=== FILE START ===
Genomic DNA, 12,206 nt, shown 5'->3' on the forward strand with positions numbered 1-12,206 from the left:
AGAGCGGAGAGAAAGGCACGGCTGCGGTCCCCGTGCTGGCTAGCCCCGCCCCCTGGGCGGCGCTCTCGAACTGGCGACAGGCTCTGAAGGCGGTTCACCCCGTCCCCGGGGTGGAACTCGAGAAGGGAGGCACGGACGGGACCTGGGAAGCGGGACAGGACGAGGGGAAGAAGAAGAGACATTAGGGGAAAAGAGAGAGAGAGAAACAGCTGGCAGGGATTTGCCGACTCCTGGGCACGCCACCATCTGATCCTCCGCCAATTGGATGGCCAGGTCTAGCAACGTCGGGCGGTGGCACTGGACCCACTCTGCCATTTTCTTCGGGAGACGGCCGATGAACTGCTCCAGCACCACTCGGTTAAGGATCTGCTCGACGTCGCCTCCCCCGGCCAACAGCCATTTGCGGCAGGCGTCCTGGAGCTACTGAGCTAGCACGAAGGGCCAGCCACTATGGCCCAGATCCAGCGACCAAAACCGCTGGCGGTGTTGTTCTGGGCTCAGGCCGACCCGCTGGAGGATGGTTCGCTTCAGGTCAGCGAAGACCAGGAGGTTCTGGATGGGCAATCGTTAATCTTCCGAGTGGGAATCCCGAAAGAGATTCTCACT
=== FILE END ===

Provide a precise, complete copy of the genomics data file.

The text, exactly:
Genomic DNA, 12,206 nt, shown 5'->3' on the forward strand with positions numbered 1-12,206 from the left:
AGAGCGGAGAGAAAGGCACGGCTGCGGTCCCCGTGCTGGCTAGCCCCGCCCCCTGGGCGGCGCTCTCGAACTGGCGACAGGCTCTGAAGGCGGTTCACCCCGTCCCCGGGGTGGAACTCGAGAAGGGAGGCACGGACGGGACCTGGGAAGCGGGACAGGACGAGGGGAAGAAGAAGAGACATTAGGGGAAAAGAGAGAGAGAGAAACAGCTGGCAGGGATTTGCCGACTCCTGGGCACGCCACCATCTGATCCTCCGCCAATTGGATGGCCAGGTCTAGCAACGTCGGGCGGTGGCACTGGACCCACTCTGCCATTTTCTTCGGGAGACGGCCGATGAACTGCTCCAGCACCACTCGGTTAAGGATCTGCTCGACGTCGCCTCCCCCGGCCAACAGCCATTTGCGGCAGGCGTCCTGGAGCTACTGAGCTAGCACGAAGGGCCAGCCACTATGGCCCAGATCCAGCGACCAAAACCGCTGGCGGTGTTGTTCTGGGCTCAGGCCGACCCGCTGGAGGATGGTTCGCTTCAGGTCAGCGAAGACCAGGAGGTTCTGGATGGGCAATCGTTAATCTTCCGAGTGGGAATCCCGAAAGAGATTCTCACT